is another's, the facts relating to his private life, which he has seen fit to keep private. Lord Cottenham stated that a man "is entitled to be protected in the exclusive use and enjoyment of that which is exclusively his," and cited with approval the opinion of Lord Eldon, as reported in a manuscript note of the case of Wyatt v. Wilson, in 1820, respecting an engraving of George the Third during his illness, to the effect that "if one of the late king's physicians had kept a diary of what he heard and saw, the court would not, in the king's lifetime, have permitted him to print and publish it;" and Lord Cottenham declared, in respect to the acts of the defendants in the case before him, that "privacy is the right invaded." But if privacy is once recognized as a right entitled to legal protection, the interposition of the courts cannot depend on the particular nature of the injuries resulting.
These considerations lead to the conclusion that the protection afforded to thoughts, sentiments, and emotions, expressed through the medium of writing or of the arts, so far as it consists in preventing publication, is merely an instance of the enforcement of the more general right of the individual to be let alone. It is like the right not to be assaulted or beaten, the right not to be imprisoned, the right not to be maliciously prosecuted, the right not to be defamed. In each of these rights, as indeed in all other rights recognized by the law, there inheres the quality of being owned or possessed - and (as that is the distinguishing attribute of property) there may be some propriety in speaking of those rights as property. But, obviously, they bear little resemblance to what is ordinarily comprehended under that term. The principle which protects personal writings and all other personal productions, not against theft and physical appropriation, but against publication in any form, is in reality not the principle of private property, but that of an inviolate personality.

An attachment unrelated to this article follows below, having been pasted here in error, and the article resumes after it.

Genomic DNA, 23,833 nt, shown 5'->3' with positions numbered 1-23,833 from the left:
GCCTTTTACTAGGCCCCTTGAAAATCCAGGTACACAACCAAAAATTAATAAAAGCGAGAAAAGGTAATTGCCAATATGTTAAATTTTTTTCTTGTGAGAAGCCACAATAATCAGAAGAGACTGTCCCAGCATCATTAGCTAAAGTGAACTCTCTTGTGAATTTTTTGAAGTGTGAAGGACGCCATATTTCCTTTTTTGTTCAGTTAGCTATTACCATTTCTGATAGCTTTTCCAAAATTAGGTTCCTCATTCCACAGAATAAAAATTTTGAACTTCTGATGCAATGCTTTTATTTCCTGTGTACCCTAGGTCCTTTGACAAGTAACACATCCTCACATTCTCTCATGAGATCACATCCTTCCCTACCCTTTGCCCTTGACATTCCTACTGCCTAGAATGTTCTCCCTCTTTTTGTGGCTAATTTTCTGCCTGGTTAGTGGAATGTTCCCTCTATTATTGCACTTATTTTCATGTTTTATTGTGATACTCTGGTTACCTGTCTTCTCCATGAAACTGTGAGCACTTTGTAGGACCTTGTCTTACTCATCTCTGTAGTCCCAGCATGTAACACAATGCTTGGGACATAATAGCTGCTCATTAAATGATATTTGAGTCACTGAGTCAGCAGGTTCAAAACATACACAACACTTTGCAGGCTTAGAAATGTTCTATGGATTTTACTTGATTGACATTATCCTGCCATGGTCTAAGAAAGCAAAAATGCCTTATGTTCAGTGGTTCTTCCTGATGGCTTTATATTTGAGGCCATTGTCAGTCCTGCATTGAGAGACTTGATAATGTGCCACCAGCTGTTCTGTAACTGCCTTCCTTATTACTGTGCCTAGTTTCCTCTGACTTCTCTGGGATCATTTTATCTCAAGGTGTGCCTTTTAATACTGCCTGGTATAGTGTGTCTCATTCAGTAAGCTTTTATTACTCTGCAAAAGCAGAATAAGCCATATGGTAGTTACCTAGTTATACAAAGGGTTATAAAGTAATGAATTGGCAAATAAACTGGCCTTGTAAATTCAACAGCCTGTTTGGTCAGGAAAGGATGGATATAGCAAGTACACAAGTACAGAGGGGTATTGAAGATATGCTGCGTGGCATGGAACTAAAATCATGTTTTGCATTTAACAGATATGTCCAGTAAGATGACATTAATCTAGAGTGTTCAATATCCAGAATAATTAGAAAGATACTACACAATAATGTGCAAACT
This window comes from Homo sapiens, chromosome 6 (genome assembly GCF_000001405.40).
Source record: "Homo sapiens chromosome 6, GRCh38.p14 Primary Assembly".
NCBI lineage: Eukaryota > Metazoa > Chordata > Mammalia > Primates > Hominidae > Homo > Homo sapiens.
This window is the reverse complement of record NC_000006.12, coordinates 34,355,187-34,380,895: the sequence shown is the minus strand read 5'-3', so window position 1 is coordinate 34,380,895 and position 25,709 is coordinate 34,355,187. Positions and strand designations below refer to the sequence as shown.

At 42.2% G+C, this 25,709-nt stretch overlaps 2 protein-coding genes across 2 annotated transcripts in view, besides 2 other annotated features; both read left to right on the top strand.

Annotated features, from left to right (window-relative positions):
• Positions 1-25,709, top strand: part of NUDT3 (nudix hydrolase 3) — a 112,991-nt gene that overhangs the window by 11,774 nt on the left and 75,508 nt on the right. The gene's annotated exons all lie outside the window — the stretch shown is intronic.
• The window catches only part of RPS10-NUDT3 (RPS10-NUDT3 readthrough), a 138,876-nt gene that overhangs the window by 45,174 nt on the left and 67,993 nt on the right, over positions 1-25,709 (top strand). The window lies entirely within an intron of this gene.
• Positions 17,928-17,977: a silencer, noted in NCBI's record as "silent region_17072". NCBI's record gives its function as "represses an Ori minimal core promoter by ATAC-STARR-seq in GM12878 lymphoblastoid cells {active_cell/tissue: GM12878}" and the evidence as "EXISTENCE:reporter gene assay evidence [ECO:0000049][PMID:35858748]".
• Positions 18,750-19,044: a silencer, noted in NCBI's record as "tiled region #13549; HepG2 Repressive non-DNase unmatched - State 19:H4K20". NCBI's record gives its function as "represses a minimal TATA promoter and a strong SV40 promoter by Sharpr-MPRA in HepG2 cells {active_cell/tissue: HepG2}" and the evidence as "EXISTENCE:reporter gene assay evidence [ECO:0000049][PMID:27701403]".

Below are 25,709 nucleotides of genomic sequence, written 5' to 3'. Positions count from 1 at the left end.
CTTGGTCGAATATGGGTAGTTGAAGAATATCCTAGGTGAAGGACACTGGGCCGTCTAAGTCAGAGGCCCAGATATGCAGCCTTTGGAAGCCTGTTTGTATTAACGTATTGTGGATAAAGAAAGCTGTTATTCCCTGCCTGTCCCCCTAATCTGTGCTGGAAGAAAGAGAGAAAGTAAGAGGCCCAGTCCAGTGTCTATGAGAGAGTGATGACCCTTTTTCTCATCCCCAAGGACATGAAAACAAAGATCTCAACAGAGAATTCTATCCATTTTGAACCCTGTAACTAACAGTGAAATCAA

- "But a doubt has been suggested, whether mere private letters, not intended as literary compositions, are entitled to the protection of an injunction in the same manner as compositions of a literary character. This doubt has probably arisen from the habit of not discriminating between the different rights of property which belong to an unpublished manuscript, and those which belong to a published book. The latter, as I have intimated in another connection, is a right to take the profits of publication. The former is a right to control the act of publication, and to decide whether there shall be any publication at all. It has been called a right of property; an expression perhaps not quite satisfactory, but on the other hand sufficiently descriptive of a right which, however incorporeal, involves many of the essential elements of property, and is at least positive and definite. This expression can leave us in no doubt as to the meaning of the learned